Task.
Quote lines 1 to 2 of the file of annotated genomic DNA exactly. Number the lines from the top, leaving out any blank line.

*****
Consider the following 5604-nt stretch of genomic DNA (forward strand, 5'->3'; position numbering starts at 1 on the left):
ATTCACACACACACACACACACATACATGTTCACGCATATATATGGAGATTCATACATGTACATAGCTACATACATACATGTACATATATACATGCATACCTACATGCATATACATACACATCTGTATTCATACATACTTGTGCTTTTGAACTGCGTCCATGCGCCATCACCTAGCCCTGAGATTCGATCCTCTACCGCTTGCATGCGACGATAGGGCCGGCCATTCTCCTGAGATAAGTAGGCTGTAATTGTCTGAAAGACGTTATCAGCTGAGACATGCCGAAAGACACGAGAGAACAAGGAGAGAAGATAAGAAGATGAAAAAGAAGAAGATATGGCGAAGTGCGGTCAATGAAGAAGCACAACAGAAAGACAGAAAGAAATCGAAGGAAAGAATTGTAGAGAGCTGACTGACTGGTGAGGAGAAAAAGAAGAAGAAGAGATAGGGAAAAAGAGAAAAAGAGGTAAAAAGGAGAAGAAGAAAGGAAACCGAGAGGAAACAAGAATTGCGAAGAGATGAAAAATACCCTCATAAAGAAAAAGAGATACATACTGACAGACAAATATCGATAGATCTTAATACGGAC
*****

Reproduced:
Consider the following 5604-nt stretch of genomic DNA (forward strand, 5'->3'; position numbering starts at 1 on the left):
ATTCACACACACACACACACACATACATGTTCACGCATATATATGGAGATTCATACATGTACATAGCTACATACATACATGTACATATATACATGCATACCTACATGCATATACATACACATCTGTATTCATACATACTTGTGCTTTTGAACTGCGTCCATGCGCCATCACCTAGCCCTGAGATTCGATCCTCTACCGCTTGCATGCGACGATAGGGCCGGCCATTCTCCTGAGATAAGTAGGCTGTAATTGTCTGAAAGACGTTATCAGCTGAGACATGCCGAAAGACACGAGAGAACAAGGAGAGAAGATAAGAAGATGAAAAAGAAGAAGATATGGCGAAGTGCGGTCAATGAAGAAGCACAACAGAAAGACAGAAAGAAATCGAAGGAAAGAATTGTAGAGAGCTGACTGACTGGTGAGGAGAAAAAGAAGAAGAAGAGATAGGGAAAAAGAGAAAAAGAGGTAAAAAGGAGAAGAAGAAAGGAAACCGAGAGGAAACAAGAATTGCGAAGAGATGAAAAATACCCTCATAAAGAAAAAGAGATACATACTGACAGACAAATATCGATAGATCTTAATACGGAC